Although nursing is not easy, it is also extraordinary, dynamic and rewarding – and no more so than in fertility nursing. I joined the specialty in 1986 as a research nurse when in vitro fertilisation (IVF) was still considered research.
The Warnock report had established principles and limits for UK patients to access safe, licensed fertility treatment (Department of Health and Social Security, 1984). However, challenges remained. Technology wasn’t finely tuned or tailored to women’s health, and models of care centred on male-female partnerships, making parenthood for most single, same-sex or transgender people out of reach.
Science, research and attitudes move at pace in fertility, creating an excitement that means I’m still a fertility nurse 40 years on. Covid-19 has been our latest big challenge, but the ever-changing nature of our specialty helped equip fertility nurses for all that came with it. This adaptability, coupled with the resilience that runs through our DNA, also drove the fertility sector’s recovery.
“Science, research and attitudes move at pace in fertility, creating an excitement that means I’m still a fertility nurse”
Fertility was one of the first elective health services to reopen. Clinics quickly adapted and introduced new ways of delivering safe care, with some patients resuming treatment after a few weeks. This meant delays were less than initially feared, with only a small drop in NHS-funded IVF treatments, from 35% in 2019 to 28% in 2020 (Human Fertilisation and Embryology Authority (HFEA) (2022a).
At the same time, only one third of NHS clinics reopened in May 2020 (the earliest they could apply) compared with 83% of private clinics, probably due to NHS staff redeployment and the need to reduce hospitals’ footfall. Similarly, 2019 to 2020 saw a 35% decrease in NHS-funded IVF treatment cycles compared with 13% for the private sector.
Nonetheless, by the end of October 2020, 95% of NHS clinics had reopened compared with 97% of privately run clinics. Covid-19 related measures meant patients who could restart treatment often had appointments remotely, with in-person visits restricted to just the patient attending. This, and supporting patients physically and emotionally through treatment without a loved one by their side, was challenging.
A year on from clinics reopening, fertility treatments are almost back to pre-pandemic levels, but the aftershocks are still being felt. One in ten patients who had fertility treatment in 2020-21 reported delays in speaking to their GP because of Covid-19 (HFEA, 2022b). And from February 2020 to December 2021, gynaecology waiting lists grew by 59% to over 570,000 (Royal College of Obstetricians and Gynaecologists, 2022). This is higher than all other specialisms with women approaching 42 years no longer able to access fertility treatment in some areas of the UK.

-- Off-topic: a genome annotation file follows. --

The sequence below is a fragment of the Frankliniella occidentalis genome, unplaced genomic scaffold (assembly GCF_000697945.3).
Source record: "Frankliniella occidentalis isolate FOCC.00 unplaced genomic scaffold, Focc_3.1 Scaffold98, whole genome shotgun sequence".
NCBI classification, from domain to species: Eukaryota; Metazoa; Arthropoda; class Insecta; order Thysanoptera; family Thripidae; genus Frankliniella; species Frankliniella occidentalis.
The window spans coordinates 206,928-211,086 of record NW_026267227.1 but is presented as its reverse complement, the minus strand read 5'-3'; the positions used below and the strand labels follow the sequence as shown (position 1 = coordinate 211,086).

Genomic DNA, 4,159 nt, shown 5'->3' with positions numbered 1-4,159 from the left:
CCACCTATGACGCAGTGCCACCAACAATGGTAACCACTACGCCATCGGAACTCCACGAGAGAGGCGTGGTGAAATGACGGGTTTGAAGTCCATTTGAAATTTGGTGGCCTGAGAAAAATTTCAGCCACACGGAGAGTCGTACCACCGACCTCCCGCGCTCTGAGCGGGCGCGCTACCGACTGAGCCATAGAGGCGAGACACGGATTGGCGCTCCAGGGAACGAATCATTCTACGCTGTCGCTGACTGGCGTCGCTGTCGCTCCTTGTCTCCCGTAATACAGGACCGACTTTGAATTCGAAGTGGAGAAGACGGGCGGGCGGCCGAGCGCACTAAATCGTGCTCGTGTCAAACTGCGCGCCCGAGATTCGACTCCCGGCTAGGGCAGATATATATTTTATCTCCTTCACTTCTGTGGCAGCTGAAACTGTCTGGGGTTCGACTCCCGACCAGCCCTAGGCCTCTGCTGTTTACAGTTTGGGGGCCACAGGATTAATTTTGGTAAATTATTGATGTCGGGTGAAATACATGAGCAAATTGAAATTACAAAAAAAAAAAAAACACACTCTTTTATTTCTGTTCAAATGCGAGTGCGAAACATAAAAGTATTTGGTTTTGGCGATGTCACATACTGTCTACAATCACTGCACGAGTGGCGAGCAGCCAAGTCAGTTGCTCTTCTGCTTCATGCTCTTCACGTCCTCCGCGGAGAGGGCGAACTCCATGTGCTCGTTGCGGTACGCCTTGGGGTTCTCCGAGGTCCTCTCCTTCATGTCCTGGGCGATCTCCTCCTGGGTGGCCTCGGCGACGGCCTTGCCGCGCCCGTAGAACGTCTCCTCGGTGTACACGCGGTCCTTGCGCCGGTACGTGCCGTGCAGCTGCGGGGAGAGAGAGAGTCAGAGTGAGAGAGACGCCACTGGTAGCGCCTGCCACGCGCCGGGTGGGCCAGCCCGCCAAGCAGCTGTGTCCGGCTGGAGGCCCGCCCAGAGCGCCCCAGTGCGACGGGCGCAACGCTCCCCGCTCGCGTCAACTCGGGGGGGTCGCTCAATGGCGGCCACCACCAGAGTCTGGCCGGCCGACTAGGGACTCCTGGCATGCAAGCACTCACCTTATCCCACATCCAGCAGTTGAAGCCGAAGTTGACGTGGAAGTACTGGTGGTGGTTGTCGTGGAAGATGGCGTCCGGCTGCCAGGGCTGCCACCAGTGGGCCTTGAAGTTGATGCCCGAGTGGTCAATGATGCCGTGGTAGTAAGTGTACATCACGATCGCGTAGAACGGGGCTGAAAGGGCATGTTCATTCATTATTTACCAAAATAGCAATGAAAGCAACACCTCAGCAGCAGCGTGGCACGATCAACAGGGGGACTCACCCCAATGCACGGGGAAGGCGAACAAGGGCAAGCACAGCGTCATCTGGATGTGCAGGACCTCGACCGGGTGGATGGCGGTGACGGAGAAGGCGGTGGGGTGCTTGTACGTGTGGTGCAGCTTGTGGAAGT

As advocates for fertility patients, we must prepare, support and inform patients and their partners as early as possible, and throughout, their treatment. The Westminster Government’s Women’s Heath Strategy has a key role here, having the power to transform access to treatment and care and ensure high-quality patient information to inform decision-making for UK women (Department of Health and Social Care (DHSC), 2022).
We particularly welcome the aims of the Women’s Health Strategy in addressing the geographical divide, providing fairer funding for same-sex couples and ending the non-clinical criteria preventing patients accessing NHS treatment if they have a child from a previous relationship. This, along with a review of HFEA regulatory powers (now 30 years’ old), paves the way for more inclusive and accessible services.
As I reflect on the last two years, my enthusiasm and love for the speciality has not wavered. I look forward to landmark moments: a chance to modernise fertility-related legislation, with HFEA proposals to the DHSC due at the start of 2023; and seeing the Women’s Health Strategy commitments realised. Most of all, I look forward to working alongside my dedicated, resilient and agile colleagues to see how innovative new practices directly improve patient care.
Alison McTavish is Human Fertilisation and Embryology Authority member, and manager at Aberdeen Centre Reproductive Medicine
Department of Health and Social Care (2022) Women’s Health Strategy for England. DHSC.
Department of Health and Social Security (1984) Report of the Committee of Inquiry into Human Fertilisation and Embryology (The Warnock report). The Stationery Office.
Human Fertilisation and Embryology Authority (2022a) Impact of Covid-19 on fertility treatment 2020. Hfea.gov.uk. May (accessed 1 December 2022).
Human Fertilisation and Embryology Authority (2022b) National patient survey 2021. Hfea.gov.uk, April (accessed 1 December 2022).
Royal College of Obstetricians and Gynaecologists (2022) Left for too long: understanding the scale and impact of gynaecology waiting lists. Rcog.shorhandstories.com (accessed 1 December 2022).